Fluid Mechanics


by: Shashank_Aggarwal
Pressure, volume and temperature play an important part in the study of thermal fluids.
Thermal fluids is a branch of science and engineering divided into four sections:
Heat transfer
Thermodynamics
Fluid mechanics
Combustion



IFluid Mechanics

“Everything flows and nothing abides; everything gives way and nothing stays fixed.”
-Greek philosopher Heraclitus of Ephesus

We live in a world of fluids, i.e., substances that can flow. Unlike solids, fluids have no definite form but instead assume the shape of their containers. Fluids include all liquids and gases and a rather strange state of matter called plasma, an ionized gas that scientists believe accounts for 99% of the matter in the visible universe.

The importance and pervasiveness of fluids cannot be overstated. The Earth's atmosphere, oceans and core are fluids. We breathe and drink fluids. We sail ships in them and fly planes in them. We are entertained by images on our plasma televisions, illuminated by the glowing plasma in fluorescent lights, and awed by the amorphous streams of charged particles found in lightning.

Fluids are described by properties such as density, viscosity, and compressibility and are responsible for familiar phenomena that include pressure, buoyancy, and aerodynamic lift. The characteristics associated with fluids derive from the relatively weak interactions between their constituent particles. Atoms and molecules found in fluids are not bound to fixed positions

Some common materials known as non-Newtonian fluids don’t follow conventional laws of flow. With cornstarch and water, bread dough and peanut butter, resistance to flow changes with applied force. Silly Putty will ooze like a viscous liquid but, when pulled apart quickly, it will stiffen up and break cleanly in two. Other non-Newtonian fluids such as paint and mayonnaise flow more readily when disturbed.

The advances made in the understanding of fluids have been substantial, but we have much to learn. Understanding the transport of fluids across biological membranes, the airflow around the outer surfaces of airplanes and rockets, and the dynamics of our oceans, atmosphere, and convection in the Earth’s mantle provide ongoing challenges.

The study of fluids is one of the oldest branches of the physical sciences. Despite its long history, it continues to fascinate scientists and lay people alike. In this edition of CoolStuff we offer ways to engage your students in the study of fluids.

IIFundamentals of Fluid Mechanics
IIIReynolds Number
The Reynolds number is defined as the ratio of inertial forces to viscous forces and consequently quantifies the relative importance of these two types of forces for given flow conditions.Reynolds numbers frequently arise when performing scaling of fluid dynamics problems, and as such can be used to determine dynamic similitude between two different cases of fluid flow. They are also used to characterize different flow regimes within a similar fluid, such as laminar or turbulent flow: laminar flow occurs at low Reynolds numbers, where viscous forces are dominant, and is characterized by smooth, constant fluid motion; turbulent flow occurs at high Reynolds numbers and is dominated by inertial forces, which tend to produce chaotic vortices and eddies.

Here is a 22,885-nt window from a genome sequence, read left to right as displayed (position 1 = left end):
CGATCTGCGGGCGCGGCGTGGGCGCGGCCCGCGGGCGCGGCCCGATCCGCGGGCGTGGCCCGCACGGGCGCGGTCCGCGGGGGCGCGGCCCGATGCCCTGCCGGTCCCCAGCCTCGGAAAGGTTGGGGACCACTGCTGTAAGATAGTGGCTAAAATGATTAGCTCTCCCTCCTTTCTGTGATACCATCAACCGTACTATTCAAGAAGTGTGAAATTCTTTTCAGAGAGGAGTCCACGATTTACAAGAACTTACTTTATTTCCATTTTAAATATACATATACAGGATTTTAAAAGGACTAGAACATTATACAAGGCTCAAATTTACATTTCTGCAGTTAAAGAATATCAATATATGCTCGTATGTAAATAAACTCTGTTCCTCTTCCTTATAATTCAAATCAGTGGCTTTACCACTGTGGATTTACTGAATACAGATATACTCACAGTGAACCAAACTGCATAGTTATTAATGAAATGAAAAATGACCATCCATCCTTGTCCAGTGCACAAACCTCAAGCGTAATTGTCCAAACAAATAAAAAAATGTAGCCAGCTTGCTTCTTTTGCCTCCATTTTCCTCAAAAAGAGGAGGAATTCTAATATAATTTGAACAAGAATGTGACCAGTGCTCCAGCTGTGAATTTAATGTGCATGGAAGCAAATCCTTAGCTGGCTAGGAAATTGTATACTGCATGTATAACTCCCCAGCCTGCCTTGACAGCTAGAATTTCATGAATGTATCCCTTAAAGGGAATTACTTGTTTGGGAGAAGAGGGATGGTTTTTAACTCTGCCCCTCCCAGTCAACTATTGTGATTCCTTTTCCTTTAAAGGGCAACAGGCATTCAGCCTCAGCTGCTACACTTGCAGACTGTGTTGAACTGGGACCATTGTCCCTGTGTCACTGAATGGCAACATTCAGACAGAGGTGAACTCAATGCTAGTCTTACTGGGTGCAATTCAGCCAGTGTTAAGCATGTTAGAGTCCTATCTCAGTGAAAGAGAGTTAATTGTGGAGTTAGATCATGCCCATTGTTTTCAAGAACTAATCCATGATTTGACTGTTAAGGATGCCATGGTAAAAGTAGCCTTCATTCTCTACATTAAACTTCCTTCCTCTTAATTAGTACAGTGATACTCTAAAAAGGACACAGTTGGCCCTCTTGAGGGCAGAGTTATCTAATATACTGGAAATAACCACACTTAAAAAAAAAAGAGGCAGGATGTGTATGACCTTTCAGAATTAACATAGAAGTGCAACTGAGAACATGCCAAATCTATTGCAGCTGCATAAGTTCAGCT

IVReynolds Number

Reynolds Number
VVenturimeter

A venturi can be used to measure the volumetric flow rate.

Since

\begin{align}
          Q &= v_1A_1 = v_2A_2\\
  p_1 - p_2 &= \frac{\rho}{2}(v_2^2 - v_1^2)
\end{align}

then


  Q =
   A_1\sqrt{\frac{2}{\rho} \cdot \frac{\left(p_1 - p_2\right)}{\left(\frac{A_1}{A_2}\right)^2 - 1}} =
   A_2\sqrt{\frac{2}{\rho} \cdot \frac{\left(p_1 - p_2\right)}{1 - \left(\frac{A_2}{A_1}\right)^2}}
VIVenturi meter

Venturimeter Discharge Calculation
VIIHydro static Forces
In a fluid at rest, all frictional stresses vanish and the state of stress of the system is called hydrostatic.Hydrostatics offers physical explanations for many phenomena of everyday life, such as why atmospheric pressure changes with altitude.
VIIIHydrostatic Forces

Hydrostatic Forces
IXProperties of Fluids

Fluid Mechanics is that branch of science which deals with the behavior of the fluids(liquids or gases) at rest as well as in motion.Properties of fluids are very well studied to deal with the static, kinematics and dynamic aspects of fluids.
XProperties of Fluids

Properties of Fluids
XISurface Tension
Surface tension is a contractive tendency of the surface of a liquid that allows it to resist an external force.Surface tension has the dimension of force per unit length, or of energy per unit area. The two are equivalent—but when referring to energy per unit of area, people use the term surface energy—which is a more general term in the sense that it applies also to solids and not just liquids.
XIISurface Tension

Surface Tension
XIII Pascal Law: Pressure Measurement
Everyday pressure measurements, such as for tire pressure, are usually made relative to ambient air pressure. In other cases measurements are made relative to a vacuum or to some other specific reference.The app includes the basics of pressure measurement
XIVPressure Measurement

Pascal Law: Pressure Measurement
XV Capillary Rise
Capillary action (sometimes capillarity, capillary motion, or wicking) is the ability of a liquid to flow in narrow spaces without the assistance of, and in opposition to, external forces like gravity. The capillary action is due to the pressure of cohesion and adhesion which cause the liquid to work against gravity
XVICapillary Rise

Capillary Rise
XVIINewton's Law of Viscosity
Shear Stress on a fluid element is directly proportional to the rate of shear strain.The constant of proportionality is called the co-efficient of viscosity.
XVIIINewton's Law of Viscosity

Newton's Law of Viscosity